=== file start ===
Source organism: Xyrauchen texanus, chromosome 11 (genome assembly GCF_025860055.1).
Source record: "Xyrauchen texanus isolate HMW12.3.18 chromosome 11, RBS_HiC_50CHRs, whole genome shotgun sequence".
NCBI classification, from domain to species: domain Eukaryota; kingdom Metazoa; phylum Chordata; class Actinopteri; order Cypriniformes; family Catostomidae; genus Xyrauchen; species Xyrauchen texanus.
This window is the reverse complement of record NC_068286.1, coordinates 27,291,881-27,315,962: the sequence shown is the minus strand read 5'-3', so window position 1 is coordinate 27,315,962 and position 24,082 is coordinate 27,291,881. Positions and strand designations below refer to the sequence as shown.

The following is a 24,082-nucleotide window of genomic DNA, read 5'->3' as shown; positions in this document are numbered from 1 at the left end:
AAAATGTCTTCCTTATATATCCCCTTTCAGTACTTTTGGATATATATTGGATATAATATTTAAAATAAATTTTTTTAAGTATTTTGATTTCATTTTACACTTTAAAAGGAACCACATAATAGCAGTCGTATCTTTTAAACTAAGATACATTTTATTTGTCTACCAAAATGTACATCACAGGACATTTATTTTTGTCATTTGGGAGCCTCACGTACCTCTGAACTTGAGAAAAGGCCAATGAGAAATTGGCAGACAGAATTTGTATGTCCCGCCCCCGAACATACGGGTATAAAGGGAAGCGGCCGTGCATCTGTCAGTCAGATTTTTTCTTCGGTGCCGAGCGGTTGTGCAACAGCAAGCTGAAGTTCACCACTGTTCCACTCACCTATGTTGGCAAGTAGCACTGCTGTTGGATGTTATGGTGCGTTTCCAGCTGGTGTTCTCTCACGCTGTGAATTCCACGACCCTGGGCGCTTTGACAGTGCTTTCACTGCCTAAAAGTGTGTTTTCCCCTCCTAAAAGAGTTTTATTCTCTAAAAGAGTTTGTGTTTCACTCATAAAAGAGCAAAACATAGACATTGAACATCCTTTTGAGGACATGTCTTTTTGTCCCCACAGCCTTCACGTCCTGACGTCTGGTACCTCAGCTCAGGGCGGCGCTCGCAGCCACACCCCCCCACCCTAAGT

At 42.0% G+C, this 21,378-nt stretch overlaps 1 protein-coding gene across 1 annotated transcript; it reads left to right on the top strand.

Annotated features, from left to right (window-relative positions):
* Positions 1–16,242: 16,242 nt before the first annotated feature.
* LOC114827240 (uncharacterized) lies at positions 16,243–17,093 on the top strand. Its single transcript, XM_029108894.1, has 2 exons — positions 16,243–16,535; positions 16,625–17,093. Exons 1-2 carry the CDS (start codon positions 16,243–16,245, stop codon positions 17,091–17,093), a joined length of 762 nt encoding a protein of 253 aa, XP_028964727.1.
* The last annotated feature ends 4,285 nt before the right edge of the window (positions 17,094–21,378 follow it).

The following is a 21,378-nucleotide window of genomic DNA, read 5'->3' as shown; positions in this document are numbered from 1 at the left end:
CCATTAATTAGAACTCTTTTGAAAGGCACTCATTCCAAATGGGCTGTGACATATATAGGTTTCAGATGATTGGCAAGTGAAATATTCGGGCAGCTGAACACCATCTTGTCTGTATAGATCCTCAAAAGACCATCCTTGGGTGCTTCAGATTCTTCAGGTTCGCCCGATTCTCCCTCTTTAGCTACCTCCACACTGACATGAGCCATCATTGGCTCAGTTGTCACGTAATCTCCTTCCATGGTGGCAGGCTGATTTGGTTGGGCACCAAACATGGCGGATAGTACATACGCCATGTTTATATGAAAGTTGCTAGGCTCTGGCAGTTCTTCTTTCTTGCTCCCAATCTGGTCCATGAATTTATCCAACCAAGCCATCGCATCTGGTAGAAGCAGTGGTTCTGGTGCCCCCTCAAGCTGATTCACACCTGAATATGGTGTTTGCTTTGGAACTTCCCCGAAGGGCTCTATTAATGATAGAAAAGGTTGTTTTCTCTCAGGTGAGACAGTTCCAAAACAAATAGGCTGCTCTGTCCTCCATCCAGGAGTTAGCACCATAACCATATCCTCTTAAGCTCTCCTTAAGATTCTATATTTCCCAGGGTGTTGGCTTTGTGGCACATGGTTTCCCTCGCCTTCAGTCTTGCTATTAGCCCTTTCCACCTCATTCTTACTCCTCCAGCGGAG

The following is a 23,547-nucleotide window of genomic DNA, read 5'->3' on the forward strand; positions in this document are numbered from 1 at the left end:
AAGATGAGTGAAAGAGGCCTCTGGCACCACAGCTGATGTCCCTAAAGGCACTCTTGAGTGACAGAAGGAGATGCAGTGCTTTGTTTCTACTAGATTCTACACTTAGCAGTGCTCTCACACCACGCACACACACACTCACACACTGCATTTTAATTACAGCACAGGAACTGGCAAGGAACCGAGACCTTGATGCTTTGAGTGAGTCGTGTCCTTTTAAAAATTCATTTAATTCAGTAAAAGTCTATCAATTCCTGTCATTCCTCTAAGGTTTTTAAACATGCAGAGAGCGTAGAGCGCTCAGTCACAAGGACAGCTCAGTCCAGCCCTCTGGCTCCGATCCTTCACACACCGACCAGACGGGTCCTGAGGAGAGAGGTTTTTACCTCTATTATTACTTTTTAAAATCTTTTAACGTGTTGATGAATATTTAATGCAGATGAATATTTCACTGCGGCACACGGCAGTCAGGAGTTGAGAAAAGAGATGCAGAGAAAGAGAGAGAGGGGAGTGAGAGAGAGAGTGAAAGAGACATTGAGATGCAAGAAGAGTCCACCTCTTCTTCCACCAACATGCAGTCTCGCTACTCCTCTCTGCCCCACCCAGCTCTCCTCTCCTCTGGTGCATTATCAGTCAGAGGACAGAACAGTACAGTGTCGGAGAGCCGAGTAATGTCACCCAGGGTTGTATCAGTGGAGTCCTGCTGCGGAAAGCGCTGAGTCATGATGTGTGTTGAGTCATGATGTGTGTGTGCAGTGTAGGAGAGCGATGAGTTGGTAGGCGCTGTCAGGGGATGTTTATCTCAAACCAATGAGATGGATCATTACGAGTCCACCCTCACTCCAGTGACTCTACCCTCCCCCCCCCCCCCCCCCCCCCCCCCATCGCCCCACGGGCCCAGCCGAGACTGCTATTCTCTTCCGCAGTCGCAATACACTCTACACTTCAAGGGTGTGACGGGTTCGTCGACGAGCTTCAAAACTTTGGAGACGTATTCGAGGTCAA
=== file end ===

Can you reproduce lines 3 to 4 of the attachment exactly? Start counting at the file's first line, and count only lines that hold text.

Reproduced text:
NCBI classification, from domain to species: domain Eukaryota; kingdom Metazoa; phylum Chordata; class Actinopteri; order Cypriniformes; family Catostomidae; genus Xyrauchen; species Xyrauchen texanus.
This window is the reverse complement of record NC_068286.1, coordinates 27,291,881-27,315,962: the sequence shown is the minus strand read 5'-3', so window position 1 is coordinate 27,315,962 and position 24,082 is coordinate 27,291,881. Positions and strand designations below refer to the sequence as shown.